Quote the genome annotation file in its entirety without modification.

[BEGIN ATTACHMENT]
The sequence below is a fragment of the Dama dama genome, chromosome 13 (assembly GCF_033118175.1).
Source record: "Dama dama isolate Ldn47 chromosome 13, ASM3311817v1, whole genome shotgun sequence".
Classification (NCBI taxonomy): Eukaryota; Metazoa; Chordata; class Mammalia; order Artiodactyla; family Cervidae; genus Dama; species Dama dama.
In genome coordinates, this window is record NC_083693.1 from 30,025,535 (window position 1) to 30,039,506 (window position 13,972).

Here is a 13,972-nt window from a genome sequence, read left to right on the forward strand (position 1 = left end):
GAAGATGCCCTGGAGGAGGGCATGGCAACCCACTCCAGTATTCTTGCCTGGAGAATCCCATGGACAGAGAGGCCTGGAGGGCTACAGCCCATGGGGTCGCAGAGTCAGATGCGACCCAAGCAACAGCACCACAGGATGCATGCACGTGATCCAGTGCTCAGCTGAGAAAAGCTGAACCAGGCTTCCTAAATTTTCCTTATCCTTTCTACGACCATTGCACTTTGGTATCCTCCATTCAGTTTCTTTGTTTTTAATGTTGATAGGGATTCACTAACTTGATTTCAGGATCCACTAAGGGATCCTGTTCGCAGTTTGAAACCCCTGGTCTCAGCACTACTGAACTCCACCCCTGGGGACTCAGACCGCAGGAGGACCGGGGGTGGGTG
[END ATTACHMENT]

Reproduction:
The sequence below is a fragment of the Dama dama genome, chromosome 13 (assembly GCF_033118175.1).
Source record: "Dama dama isolate Ldn47 chromosome 13, ASM3311817v1, whole genome shotgun sequence".
Classification (NCBI taxonomy): Eukaryota; Metazoa; Chordata; class Mammalia; order Artiodactyla; family Cervidae; genus Dama; species Dama dama.
In genome coordinates, this window is record NC_083693.1 from 30,025,535 (window position 1) to 30,039,506 (window position 13,972).

Here is a 13,972-nt window from a genome sequence, read left to right on the forward strand (position 1 = left end):
GAAGATGCCCTGGAGGAGGGCATGGCAACCCACTCCAGTATTCTTGCCTGGAGAATCCCATGGACAGAGAGGCCTGGAGGGCTACAGCCCATGGGGTCGCAGAGTCAGATGCGACCCAAGCAACAGCACCACAGGATGCATGCACGTGATCCAGTGCTCAGCTGAGAAAAGCTGAACCAGGCTTCCTAAATTTTCCTTATCCTTTCTACGACCATTGCACTTTGGTATCCTCCATTCAGTTTCTTTGTTTTTAATGTTGATAGGGATTCACTAACTTGATTTCAGGATCCACTAAGGGATCCTGTTCGCAGTTTGAAACCCCTGGTCTCAGCACTACTGAACTCCACCCCTGGGGACTCAGACCGCAGGAGGACCGGGGGTGGGTG